Richard whittington aquaculture-in-south_east_asia

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From the Food Security Forum 2014: Good food, good health: delivering the benefits of food
security in Australia and beyond - 17 March 2014

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Richard whittington aquaculture-in-south_east_asia

  1. 1. FACULTY OF VETERINARY SCIENCE Aquaculture in south east Asia - mutual benefits FARM ANIMAL AND VETERINARY PUBLIC HEALTH RICHARD WHITTINGTON
  2. 2. Aquaculture Population 2014 6 billion 2030 9 billion Fish 16.6% global protein intake from animals Urgency: meet seafood demand in an environmentally and economically sustainable way
  3. 3. Many types of farmed “fish” ›!Finfish ›!Shell fish ›!Crustaceans ›!Others
  4. 4. Seafood and developing countries ›! High nutritional value -! low saturated fats -! low carbohydrates -! high value protein -! high micronutrients - vitamins, minerals, polyunsaturated omega-3 fatty acids ›! Small quantities can be effective in addressing food and nutritional security among the poor and vulnerable populations ›! Cash crop for small holders ›! Export potential
  5. 5. Importance of aquaculture World Bank 2013 Aquaculture
  6. 6. Aquaculture Aquaculture Capture
  7. 7. Australia’s regional aid program for aquaculture Nutrition Expansion Diversification Shellfish production GrouperGrouper Diversification Nutrition Biosecurity and disease control New development, Increase productionIncrease production Pearl development Inland aquaculture Seaweed industries Community aquaculture Western Pacific Inland & coastal
  8. 8. Drivers and constraints for aquaculture Drivers ›! Increasing demand ›! Fish are a traditional food ›! Wild harvest peaked years ago ›! Familiarity with fish culture ›! Technological innovation ›! Government support Constraints ›! Feed – unreliable, unsustainable ›! Disease – 50% loss ›! Environment – sustainable ›! Market access – food safety to have secure export markets ›! Insufficient supply of “Seed” ›! Climate and weather Australia’s overseas aid program through ACIAR addresses constraints identified in each country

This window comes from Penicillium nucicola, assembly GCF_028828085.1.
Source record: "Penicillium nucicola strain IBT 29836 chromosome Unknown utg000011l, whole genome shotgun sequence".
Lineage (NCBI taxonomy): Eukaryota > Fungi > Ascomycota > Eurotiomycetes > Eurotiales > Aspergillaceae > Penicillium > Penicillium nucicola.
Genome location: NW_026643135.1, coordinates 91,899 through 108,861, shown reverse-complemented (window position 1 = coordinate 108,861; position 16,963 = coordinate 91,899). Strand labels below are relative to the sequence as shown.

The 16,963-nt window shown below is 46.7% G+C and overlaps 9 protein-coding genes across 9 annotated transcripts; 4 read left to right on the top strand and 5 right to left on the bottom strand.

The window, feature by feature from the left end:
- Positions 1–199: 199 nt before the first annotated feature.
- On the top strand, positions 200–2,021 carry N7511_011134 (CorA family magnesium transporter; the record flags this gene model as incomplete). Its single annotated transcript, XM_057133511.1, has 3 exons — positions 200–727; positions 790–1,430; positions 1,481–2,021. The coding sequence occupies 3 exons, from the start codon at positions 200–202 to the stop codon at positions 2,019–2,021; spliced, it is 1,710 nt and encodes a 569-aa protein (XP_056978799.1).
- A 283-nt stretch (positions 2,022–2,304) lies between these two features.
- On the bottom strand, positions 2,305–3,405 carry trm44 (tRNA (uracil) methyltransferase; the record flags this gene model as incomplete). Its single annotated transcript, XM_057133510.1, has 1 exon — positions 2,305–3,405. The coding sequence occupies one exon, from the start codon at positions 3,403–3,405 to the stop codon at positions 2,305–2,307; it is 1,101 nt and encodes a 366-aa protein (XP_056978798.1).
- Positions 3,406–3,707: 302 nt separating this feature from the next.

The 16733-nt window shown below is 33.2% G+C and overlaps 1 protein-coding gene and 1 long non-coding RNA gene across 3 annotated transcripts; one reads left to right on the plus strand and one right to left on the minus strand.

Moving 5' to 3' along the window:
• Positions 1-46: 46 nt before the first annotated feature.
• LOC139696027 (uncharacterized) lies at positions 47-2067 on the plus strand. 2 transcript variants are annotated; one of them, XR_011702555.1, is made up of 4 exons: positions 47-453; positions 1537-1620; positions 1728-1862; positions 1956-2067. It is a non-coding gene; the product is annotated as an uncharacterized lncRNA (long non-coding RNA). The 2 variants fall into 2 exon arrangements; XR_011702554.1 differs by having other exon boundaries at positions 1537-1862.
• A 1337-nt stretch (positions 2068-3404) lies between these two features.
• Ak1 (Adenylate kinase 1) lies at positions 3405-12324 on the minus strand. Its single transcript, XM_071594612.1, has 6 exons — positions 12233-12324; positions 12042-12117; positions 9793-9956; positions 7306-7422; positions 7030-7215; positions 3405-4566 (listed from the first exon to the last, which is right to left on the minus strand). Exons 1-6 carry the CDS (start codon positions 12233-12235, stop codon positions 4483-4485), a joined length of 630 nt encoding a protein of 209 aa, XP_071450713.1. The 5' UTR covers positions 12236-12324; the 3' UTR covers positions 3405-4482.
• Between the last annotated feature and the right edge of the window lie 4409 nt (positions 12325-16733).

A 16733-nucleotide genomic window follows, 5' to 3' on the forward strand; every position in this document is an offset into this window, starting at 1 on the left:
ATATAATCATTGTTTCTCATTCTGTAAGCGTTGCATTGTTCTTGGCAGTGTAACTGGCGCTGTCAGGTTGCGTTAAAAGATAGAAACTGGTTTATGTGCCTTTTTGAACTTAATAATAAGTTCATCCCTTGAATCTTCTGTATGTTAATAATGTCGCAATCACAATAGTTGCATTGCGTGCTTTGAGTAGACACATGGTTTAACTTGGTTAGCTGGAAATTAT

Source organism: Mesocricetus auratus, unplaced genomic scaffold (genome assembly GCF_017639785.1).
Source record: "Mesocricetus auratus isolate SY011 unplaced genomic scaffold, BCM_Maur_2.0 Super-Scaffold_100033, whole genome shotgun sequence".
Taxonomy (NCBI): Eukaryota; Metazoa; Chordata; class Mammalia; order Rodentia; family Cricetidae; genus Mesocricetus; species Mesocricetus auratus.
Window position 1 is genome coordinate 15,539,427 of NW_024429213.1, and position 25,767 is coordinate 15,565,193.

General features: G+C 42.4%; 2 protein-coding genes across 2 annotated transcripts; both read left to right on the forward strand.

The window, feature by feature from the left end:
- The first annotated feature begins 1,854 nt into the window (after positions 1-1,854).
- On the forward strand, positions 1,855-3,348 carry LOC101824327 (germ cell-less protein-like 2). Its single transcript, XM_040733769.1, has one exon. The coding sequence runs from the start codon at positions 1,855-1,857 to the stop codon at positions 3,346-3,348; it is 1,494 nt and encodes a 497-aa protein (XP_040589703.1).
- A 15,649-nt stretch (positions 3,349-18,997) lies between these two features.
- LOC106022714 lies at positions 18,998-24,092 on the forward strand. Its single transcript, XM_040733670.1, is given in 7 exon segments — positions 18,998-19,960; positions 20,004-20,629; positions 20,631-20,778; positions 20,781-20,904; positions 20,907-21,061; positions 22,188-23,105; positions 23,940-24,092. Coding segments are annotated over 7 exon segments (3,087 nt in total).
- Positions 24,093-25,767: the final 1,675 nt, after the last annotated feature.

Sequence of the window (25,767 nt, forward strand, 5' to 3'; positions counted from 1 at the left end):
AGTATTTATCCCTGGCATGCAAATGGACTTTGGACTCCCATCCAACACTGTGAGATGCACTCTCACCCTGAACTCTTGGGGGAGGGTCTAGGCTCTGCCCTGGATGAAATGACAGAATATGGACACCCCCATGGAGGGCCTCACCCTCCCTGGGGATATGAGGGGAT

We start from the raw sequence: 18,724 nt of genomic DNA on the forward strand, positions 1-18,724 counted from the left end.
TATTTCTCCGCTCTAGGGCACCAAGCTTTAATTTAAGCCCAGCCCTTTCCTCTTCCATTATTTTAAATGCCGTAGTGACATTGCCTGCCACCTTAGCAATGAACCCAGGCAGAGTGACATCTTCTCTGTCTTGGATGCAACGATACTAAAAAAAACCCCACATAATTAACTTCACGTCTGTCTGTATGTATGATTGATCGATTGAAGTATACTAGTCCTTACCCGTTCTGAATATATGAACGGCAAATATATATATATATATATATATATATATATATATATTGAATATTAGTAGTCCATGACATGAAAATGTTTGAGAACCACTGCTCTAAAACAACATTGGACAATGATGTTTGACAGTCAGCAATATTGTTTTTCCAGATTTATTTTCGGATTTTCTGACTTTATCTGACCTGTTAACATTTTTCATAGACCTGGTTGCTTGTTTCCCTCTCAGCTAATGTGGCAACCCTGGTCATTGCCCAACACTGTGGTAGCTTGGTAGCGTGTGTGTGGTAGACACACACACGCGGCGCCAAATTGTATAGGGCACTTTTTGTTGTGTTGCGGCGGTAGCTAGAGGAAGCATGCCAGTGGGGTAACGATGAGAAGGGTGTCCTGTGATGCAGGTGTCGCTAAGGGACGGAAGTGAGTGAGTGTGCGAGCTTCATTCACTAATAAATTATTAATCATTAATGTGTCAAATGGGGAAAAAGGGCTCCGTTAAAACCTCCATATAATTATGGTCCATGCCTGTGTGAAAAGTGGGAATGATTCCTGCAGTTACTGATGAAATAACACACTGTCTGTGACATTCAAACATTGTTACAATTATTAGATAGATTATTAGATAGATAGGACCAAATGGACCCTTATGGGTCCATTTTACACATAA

9. 9. Benefits for Australia 1.! Poverty alleviation: promoting increasing prosperity and stability in our region 2.! Biosecurity awareness: engagement in emerging issues 3.! Applying technology: testing technical applications at broad scale in a range of environments 4.! Product development: access to a large industry to innovate e.g. vaccines. 5.! Additional funding for research on issues of direct relevance to Australia 6.! Research on shared resources, leading to bilateral agreements for sustainable harvest 7.! Work on issues of relevance to Australia that are not yet present here (eg diseases) 8.! Capacity building and professional development of mid-career scientists through knowledge transfer, development of leadership and project management skills 9.! Improving communication and extension skills and understanding how knowledge transfer occurs 10.! Personal networks in trade and resource management 11.! Market awareness 12.! Improving Australia’s reputation in the region
  10. 10. Acknowledgements ›! Dr Chris Barlow, ACIAR ›! The University of Sydney team -! Dr Paul hick -! Dr Mike Rimmer -! Dr Joy Becker -! Dr Navneet Dhand -! Mrs Alison Tweedie -! Ms Marion Saddington 11

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